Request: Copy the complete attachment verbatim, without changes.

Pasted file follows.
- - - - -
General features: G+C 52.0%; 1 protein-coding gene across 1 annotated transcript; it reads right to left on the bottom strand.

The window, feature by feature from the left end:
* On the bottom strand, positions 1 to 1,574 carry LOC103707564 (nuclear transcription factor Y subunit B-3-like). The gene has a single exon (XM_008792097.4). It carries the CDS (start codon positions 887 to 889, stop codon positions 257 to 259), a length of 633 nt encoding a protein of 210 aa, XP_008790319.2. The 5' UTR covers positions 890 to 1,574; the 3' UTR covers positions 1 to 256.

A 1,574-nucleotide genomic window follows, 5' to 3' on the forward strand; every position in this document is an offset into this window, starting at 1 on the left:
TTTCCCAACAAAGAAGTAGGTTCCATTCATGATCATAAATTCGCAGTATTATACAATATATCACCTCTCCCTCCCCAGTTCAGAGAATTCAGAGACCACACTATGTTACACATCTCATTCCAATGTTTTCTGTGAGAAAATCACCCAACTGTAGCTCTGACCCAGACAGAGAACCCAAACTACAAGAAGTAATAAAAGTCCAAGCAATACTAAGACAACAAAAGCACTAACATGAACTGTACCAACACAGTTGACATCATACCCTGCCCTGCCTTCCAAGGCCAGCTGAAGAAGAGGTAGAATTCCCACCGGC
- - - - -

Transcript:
General features: G+C 52.0%; 1 protein-coding gene across 1 annotated transcript; it reads right to left on the bottom strand.

The window, feature by feature from the left end:
* On the bottom strand, positions 1 to 1,574 carry LOC103707564 (nuclear transcription factor Y subunit B-3-like). The gene has a single exon (XM_008792097.4). It carries the CDS (start codon positions 887 to 889, stop codon positions 257 to 259), a length of 633 nt encoding a protein of 210 aa, XP_008790319.2. The 5' UTR covers positions 890 to 1,574; the 3' UTR covers positions 1 to 256.

A 1,574-nucleotide genomic window follows, 5' to 3' on the forward strand; every position in this document is an offset into this window, starting at 1 on the left:
TTTCCCAACAAAGAAGTAGGTTCCATTCATGATCATAAATTCGCAGTATTATACAATATATCACCTCTCCCTCCCCAGTTCAGAGAATTCAGAGACCACACTATGTTACACATCTCATTCCAATGTTTTCTGTGAGAAAATCACCCAACTGTAGCTCTGACCCAGACAGAGAACCCAAACTACAAGAAGTAATAAAAGTCCAAGCAATACTAAGACAACAAAAGCACTAACATGAACTGTACCAACACAGTTGACATCATACCCTGCCCTGCCTTCCAAGGCCAGCTGAAGAAGAGGTAGAATTCCCACCGGC